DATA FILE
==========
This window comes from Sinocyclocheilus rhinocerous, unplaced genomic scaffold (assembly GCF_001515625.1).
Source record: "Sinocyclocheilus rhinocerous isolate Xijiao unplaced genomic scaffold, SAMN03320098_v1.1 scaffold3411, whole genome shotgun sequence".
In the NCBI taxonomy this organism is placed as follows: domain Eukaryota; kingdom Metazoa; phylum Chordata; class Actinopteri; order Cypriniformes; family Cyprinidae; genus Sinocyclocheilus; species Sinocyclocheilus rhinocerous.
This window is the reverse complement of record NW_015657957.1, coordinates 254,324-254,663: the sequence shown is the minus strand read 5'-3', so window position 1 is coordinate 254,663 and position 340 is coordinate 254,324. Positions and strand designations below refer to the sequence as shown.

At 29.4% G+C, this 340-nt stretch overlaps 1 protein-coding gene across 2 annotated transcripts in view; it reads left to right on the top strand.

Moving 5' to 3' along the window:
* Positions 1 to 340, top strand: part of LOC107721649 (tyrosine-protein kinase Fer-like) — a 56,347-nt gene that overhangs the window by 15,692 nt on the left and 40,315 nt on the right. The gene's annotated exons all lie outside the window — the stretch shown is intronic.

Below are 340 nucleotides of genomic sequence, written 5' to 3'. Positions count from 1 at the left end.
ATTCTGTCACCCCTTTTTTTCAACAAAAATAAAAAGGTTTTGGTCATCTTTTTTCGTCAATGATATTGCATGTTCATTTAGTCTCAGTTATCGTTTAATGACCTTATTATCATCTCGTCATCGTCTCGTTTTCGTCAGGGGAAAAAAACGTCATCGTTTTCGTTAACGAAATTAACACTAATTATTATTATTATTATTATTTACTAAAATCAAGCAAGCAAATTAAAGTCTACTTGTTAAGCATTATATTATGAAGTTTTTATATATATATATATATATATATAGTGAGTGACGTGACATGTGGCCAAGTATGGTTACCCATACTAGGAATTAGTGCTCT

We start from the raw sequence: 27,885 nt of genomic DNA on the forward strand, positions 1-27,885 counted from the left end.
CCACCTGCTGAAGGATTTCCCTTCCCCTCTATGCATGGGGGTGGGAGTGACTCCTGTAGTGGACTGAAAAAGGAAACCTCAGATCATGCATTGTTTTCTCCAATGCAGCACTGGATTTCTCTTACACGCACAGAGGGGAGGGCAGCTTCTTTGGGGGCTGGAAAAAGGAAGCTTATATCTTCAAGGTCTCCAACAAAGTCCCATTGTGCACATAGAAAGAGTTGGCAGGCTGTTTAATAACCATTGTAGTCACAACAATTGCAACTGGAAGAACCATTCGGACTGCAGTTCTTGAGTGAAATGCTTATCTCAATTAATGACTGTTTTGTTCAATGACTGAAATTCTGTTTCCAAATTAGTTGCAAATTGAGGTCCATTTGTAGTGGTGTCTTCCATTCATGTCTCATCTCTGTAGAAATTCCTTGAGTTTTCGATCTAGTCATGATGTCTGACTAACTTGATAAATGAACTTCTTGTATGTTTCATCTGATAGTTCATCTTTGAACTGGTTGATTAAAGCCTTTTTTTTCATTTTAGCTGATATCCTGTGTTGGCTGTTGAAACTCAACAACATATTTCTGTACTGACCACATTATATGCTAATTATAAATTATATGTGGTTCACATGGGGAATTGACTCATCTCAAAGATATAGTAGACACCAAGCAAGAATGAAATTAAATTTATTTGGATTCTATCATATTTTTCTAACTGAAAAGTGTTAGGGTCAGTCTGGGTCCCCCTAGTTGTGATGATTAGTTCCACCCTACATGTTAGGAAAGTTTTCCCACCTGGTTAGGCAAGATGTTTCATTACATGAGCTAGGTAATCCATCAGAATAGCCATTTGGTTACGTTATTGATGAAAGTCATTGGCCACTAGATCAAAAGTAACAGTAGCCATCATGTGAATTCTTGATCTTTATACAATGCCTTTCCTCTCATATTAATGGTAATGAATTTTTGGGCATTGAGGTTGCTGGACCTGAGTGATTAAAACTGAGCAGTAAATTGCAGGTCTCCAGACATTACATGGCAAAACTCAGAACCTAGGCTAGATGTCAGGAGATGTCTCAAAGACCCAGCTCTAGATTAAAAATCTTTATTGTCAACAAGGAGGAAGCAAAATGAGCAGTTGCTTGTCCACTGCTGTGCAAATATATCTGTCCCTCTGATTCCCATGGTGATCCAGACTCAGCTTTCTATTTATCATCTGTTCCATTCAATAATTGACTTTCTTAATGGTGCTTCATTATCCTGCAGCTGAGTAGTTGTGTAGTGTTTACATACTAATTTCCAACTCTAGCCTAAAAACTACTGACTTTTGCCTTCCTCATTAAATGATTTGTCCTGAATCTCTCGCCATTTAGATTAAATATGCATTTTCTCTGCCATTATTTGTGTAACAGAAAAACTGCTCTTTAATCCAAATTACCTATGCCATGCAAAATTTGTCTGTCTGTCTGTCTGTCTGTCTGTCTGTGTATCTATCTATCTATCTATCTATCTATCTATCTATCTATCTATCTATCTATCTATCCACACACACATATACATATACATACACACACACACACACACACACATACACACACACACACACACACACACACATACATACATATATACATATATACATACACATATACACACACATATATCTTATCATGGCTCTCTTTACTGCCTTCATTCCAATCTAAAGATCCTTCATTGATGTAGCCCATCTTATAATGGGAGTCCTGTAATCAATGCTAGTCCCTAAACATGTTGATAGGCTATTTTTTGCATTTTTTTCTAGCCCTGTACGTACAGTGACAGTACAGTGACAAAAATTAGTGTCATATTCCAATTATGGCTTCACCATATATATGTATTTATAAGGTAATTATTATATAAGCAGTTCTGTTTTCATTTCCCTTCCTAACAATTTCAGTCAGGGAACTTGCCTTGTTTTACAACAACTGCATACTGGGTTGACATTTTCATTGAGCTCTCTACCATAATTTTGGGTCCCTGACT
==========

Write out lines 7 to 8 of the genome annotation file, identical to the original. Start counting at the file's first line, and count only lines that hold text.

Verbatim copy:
* Positions 1 to 340, top strand: part of LOC107721649 (tyrosine-protein kinase Fer-like) — a 56,347-nt gene that overhangs the window by 15,692 nt on the left and 40,315 nt on the right. The gene's annotated exons all lie outside the window — the stretch shown is intronic.

Below are 340 nucleotides of genomic sequence, written 5' to 3'. Positions count from 1 at the left end.